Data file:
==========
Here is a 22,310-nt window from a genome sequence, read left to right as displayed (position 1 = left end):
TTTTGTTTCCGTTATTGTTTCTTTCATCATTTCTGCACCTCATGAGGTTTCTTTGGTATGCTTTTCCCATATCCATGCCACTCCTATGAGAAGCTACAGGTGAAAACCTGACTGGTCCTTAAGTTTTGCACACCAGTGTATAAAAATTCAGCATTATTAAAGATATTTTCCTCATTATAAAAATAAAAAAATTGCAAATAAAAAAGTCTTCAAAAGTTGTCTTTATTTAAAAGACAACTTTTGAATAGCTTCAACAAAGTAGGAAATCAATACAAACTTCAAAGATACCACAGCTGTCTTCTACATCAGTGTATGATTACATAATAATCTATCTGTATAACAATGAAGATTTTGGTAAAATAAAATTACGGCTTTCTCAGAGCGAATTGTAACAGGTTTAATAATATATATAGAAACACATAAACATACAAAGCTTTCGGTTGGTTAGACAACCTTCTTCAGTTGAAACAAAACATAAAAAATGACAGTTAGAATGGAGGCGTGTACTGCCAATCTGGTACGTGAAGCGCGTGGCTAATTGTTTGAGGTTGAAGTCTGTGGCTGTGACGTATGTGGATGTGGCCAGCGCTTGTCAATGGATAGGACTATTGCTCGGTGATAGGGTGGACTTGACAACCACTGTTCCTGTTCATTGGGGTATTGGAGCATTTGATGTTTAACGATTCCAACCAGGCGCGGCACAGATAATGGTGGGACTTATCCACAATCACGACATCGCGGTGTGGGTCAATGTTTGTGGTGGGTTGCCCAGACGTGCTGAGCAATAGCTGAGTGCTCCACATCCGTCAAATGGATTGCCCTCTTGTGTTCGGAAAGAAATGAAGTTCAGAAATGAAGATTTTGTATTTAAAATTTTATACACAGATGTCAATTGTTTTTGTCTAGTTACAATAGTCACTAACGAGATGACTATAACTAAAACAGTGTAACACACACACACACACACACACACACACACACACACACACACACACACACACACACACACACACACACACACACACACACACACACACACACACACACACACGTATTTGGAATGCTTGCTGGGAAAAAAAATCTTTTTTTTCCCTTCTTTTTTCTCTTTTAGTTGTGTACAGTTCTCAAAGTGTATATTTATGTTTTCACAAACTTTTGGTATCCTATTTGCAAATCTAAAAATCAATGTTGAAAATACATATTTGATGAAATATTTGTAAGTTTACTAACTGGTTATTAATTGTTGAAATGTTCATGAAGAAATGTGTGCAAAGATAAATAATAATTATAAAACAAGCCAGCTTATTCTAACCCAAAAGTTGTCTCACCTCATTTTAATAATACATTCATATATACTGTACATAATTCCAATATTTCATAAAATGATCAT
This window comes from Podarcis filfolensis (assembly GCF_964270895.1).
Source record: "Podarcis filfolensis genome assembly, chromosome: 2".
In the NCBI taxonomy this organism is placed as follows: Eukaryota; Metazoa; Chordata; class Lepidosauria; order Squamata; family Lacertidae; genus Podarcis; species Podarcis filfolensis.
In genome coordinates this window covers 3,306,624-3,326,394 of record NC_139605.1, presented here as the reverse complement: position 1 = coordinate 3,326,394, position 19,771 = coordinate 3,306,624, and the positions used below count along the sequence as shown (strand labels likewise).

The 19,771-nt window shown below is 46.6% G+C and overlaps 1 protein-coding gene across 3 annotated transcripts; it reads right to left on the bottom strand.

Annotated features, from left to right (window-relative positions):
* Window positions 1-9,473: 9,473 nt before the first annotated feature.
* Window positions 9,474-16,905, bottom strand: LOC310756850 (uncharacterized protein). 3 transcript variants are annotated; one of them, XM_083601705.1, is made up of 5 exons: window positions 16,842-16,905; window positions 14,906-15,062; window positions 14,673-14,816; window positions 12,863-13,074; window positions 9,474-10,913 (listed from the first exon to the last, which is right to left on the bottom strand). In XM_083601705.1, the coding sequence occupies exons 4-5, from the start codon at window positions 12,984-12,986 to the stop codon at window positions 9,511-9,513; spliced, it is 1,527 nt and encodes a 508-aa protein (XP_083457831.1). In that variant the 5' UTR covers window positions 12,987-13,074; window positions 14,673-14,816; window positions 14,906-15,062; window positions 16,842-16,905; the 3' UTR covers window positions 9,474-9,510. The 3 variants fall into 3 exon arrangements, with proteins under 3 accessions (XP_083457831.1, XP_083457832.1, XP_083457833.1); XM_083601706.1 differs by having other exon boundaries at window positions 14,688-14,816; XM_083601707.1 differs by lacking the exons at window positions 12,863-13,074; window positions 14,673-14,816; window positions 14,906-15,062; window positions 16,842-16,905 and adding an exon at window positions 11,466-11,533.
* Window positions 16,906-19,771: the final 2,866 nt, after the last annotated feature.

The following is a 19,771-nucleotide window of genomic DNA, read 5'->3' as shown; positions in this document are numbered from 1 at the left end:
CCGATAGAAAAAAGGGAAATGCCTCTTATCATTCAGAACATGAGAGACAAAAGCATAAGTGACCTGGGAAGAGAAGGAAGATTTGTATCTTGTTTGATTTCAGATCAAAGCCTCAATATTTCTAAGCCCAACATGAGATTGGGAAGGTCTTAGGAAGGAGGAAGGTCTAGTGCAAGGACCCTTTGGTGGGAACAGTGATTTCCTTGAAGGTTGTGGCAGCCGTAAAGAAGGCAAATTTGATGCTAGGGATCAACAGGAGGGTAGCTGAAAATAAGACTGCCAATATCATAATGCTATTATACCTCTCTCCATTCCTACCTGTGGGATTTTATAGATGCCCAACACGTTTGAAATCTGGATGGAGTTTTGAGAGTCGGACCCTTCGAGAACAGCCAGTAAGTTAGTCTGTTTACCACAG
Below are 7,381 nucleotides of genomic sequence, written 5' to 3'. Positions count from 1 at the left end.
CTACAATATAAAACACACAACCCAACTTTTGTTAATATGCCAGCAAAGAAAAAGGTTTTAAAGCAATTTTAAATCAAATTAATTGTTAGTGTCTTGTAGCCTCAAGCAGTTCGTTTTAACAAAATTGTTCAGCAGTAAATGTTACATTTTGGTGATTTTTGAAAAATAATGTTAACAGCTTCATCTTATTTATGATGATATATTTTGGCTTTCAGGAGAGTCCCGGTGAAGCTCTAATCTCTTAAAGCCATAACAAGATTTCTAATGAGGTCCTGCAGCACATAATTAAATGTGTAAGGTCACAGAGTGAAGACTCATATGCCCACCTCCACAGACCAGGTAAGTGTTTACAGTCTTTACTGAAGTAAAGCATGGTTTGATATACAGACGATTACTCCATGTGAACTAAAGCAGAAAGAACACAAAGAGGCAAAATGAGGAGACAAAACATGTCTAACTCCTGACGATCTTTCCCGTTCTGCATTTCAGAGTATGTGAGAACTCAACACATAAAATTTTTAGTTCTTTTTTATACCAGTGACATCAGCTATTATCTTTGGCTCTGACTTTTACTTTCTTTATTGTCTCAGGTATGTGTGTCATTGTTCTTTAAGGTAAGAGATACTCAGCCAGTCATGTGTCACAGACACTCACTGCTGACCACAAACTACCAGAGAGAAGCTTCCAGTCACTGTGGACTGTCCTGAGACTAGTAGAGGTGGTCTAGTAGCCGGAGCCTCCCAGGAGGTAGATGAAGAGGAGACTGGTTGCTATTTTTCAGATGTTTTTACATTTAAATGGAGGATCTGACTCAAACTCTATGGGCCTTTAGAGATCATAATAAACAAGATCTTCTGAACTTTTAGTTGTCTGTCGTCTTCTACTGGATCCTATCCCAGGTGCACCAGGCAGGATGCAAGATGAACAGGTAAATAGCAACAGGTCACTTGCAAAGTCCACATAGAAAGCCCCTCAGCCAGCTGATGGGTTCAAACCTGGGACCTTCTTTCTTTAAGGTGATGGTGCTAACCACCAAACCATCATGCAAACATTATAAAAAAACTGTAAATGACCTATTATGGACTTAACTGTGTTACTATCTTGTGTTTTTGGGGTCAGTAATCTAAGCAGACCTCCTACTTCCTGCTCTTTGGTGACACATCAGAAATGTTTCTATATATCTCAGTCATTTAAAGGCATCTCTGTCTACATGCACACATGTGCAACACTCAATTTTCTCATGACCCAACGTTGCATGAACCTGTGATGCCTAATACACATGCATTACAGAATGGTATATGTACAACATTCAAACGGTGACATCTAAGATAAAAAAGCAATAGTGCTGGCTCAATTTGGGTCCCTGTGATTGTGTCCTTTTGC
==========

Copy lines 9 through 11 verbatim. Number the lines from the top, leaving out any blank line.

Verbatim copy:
* Window positions 1-9,473: 9,473 nt before the first annotated feature.
* Window positions 9,474-16,905, bottom strand: LOC310756850 (uncharacterized protein). 3 transcript variants are annotated; one of them, XM_083601705.1, is made up of 5 exons: window positions 16,842-16,905; window positions 14,906-15,062; window positions 14,673-14,816; window positions 12,863-13,074; window positions 9,474-10,913 (listed from the first exon to the last, which is right to left on the bottom strand). In XM_083601705.1, the coding sequence occupies exons 4-5, from the start codon at window positions 12,984-12,986 to the stop codon at window positions 9,511-9,513; spliced, it is 1,527 nt and encodes a 508-aa protein (XP_083457831.1). In that variant the 5' UTR covers window positions 12,987-13,074; window positions 14,673-14,816; window positions 14,906-15,062; window positions 16,842-16,905; the 3' UTR covers window positions 9,474-9,510. The 3 variants fall into 3 exon arrangements, with proteins under 3 accessions (XP_083457831.1, XP_083457832.1, XP_083457833.1); XM_083601706.1 differs by having other exon boundaries at window positions 14,688-14,816; XM_083601707.1 differs by lacking the exons at window positions 12,863-13,074; window positions 14,673-14,816; window positions 14,906-15,062; window positions 16,842-16,905 and adding an exon at window positions 11,466-11,533.
* Window positions 16,906-19,771: the final 2,866 nt, after the last annotated feature.